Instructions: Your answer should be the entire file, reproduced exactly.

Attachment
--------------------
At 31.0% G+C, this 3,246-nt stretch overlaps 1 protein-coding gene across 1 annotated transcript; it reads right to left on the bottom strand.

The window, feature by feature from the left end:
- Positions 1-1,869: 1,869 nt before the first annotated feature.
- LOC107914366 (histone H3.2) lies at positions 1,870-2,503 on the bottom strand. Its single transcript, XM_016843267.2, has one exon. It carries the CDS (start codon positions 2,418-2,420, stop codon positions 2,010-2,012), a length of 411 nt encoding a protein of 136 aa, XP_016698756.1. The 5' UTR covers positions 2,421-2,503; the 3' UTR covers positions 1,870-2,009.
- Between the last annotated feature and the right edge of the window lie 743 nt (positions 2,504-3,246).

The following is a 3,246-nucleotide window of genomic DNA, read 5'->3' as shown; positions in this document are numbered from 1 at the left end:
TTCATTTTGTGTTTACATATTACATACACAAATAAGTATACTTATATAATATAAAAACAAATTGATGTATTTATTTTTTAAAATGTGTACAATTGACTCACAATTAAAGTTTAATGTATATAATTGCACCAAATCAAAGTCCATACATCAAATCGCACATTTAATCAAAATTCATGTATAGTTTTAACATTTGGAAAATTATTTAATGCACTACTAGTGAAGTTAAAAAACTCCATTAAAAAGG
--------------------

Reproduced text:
At 31.0% G+C, this 3,246-nt stretch overlaps 1 protein-coding gene across 1 annotated transcript; it reads right to left on the bottom strand.

The window, feature by feature from the left end:
- Positions 1-1,869: 1,869 nt before the first annotated feature.
- LOC107914366 (histone H3.2) lies at positions 1,870-2,503 on the bottom strand. Its single transcript, XM_016843267.2, has one exon. It carries the CDS (start codon positions 2,418-2,420, stop codon positions 2,010-2,012), a length of 411 nt encoding a protein of 136 aa, XP_016698756.1. The 5' UTR covers positions 2,421-2,503; the 3' UTR covers positions 1,870-2,009.
- Between the last annotated feature and the right edge of the window lie 743 nt (positions 2,504-3,246).

The following is a 3,246-nucleotide window of genomic DNA, read 5'->3' as shown; positions in this document are numbered from 1 at the left end:
TTCATTTTGTGTTTACATATTACATACACAAATAAGTATACTTATATAATATAAAAACAAATTGATGTATTTATTTTTTAAAATGTGTACAATTGACTCACAATTAAAGTTTAATGTATATAATTGCACCAAATCAAAGTCCATACATCAAATCGCACATTTAATCAAAATTCATGTATAGTTTTAACATTTGGAAAATTATTTAATGCACTACTAGTGAAGTTAAAAAACTCCATTAAAAAGG